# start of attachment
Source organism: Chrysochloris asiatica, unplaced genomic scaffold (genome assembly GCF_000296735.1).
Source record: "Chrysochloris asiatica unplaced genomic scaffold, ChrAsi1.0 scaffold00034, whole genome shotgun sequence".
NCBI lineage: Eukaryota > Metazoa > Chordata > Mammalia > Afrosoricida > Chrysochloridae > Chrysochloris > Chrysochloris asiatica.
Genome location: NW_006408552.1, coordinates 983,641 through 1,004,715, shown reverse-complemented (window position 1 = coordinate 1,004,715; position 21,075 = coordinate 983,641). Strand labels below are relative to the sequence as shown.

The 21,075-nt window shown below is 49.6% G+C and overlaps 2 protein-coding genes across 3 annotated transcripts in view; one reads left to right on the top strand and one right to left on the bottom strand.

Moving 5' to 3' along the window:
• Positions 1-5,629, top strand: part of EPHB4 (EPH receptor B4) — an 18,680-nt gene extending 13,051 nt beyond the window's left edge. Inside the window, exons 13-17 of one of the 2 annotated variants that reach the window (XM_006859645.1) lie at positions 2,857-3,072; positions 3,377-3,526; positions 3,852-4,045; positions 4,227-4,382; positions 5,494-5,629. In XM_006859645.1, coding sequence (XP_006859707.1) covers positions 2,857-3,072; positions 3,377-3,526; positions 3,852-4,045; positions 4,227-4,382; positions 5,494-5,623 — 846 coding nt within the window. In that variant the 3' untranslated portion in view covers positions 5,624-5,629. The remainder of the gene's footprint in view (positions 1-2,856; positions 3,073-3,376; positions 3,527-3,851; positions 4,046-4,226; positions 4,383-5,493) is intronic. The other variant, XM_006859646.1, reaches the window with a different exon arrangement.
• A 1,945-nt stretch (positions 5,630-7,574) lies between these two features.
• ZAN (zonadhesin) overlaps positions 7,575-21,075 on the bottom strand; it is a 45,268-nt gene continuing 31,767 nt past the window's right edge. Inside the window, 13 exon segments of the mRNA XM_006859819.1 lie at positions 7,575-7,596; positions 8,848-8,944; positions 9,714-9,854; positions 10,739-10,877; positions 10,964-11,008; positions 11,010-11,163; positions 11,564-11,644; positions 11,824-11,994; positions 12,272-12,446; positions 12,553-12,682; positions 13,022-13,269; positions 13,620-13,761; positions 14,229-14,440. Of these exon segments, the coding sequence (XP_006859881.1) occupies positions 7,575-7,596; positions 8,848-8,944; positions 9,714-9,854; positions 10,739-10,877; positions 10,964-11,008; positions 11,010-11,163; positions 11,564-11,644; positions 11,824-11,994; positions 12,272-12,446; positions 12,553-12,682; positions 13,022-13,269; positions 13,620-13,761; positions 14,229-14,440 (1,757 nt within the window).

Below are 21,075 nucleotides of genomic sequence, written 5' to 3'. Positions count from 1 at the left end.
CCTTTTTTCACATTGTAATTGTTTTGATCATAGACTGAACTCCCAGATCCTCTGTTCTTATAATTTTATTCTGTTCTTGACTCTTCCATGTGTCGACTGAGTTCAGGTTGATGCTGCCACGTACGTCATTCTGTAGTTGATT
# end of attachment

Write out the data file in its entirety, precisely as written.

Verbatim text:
Source organism: Chrysochloris asiatica, unplaced genomic scaffold (genome assembly GCF_000296735.1).
Source record: "Chrysochloris asiatica unplaced genomic scaffold, ChrAsi1.0 scaffold00034, whole genome shotgun sequence".
NCBI lineage: Eukaryota > Metazoa > Chordata > Mammalia > Afrosoricida > Chrysochloridae > Chrysochloris > Chrysochloris asiatica.
Genome location: NW_006408552.1, coordinates 983,641 through 1,004,715, shown reverse-complemented (window position 1 = coordinate 1,004,715; position 21,075 = coordinate 983,641). Strand labels below are relative to the sequence as shown.

The 21,075-nt window shown below is 49.6% G+C and overlaps 2 protein-coding genes across 3 annotated transcripts in view; one reads left to right on the top strand and one right to left on the bottom strand.

Moving 5' to 3' along the window:
• Positions 1-5,629, top strand: part of EPHB4 (EPH receptor B4) — an 18,680-nt gene extending 13,051 nt beyond the window's left edge. Inside the window, exons 13-17 of one of the 2 annotated variants that reach the window (XM_006859645.1) lie at positions 2,857-3,072; positions 3,377-3,526; positions 3,852-4,045; positions 4,227-4,382; positions 5,494-5,629. In XM_006859645.1, coding sequence (XP_006859707.1) covers positions 2,857-3,072; positions 3,377-3,526; positions 3,852-4,045; positions 4,227-4,382; positions 5,494-5,623 — 846 coding nt within the window. In that variant the 3' untranslated portion in view covers positions 5,624-5,629. The remainder of the gene's footprint in view (positions 1-2,856; positions 3,073-3,376; positions 3,527-3,851; positions 4,046-4,226; positions 4,383-5,493) is intronic. The other variant, XM_006859646.1, reaches the window with a different exon arrangement.
• A 1,945-nt stretch (positions 5,630-7,574) lies between these two features.
• ZAN (zonadhesin) overlaps positions 7,575-21,075 on the bottom strand; it is a 45,268-nt gene continuing 31,767 nt past the window's right edge. Inside the window, 13 exon segments of the mRNA XM_006859819.1 lie at positions 7,575-7,596; positions 8,848-8,944; positions 9,714-9,854; positions 10,739-10,877; positions 10,964-11,008; positions 11,010-11,163; positions 11,564-11,644; positions 11,824-11,994; positions 12,272-12,446; positions 12,553-12,682; positions 13,022-13,269; positions 13,620-13,761; positions 14,229-14,440. Of these exon segments, the coding sequence (XP_006859881.1) occupies positions 7,575-7,596; positions 8,848-8,944; positions 9,714-9,854; positions 10,739-10,877; positions 10,964-11,008; positions 11,010-11,163; positions 11,564-11,644; positions 11,824-11,994; positions 12,272-12,446; positions 12,553-12,682; positions 13,022-13,269; positions 13,620-13,761; positions 14,229-14,440 (1,757 nt within the window).

Below are 21,075 nucleotides of genomic sequence, written 5' to 3'. Positions count from 1 at the left end.
CCTTTTTTCACATTGTAATTGTTTTGATCATAGACTGAACTCCCAGATCCTCTGTTCTTATAATTTTATTCTGTTCTTGACTCTTCCATGTGTCGACTGAGTTCAGGTTGATGCTGCCACGTACGTCATTCTGTAGTTGATT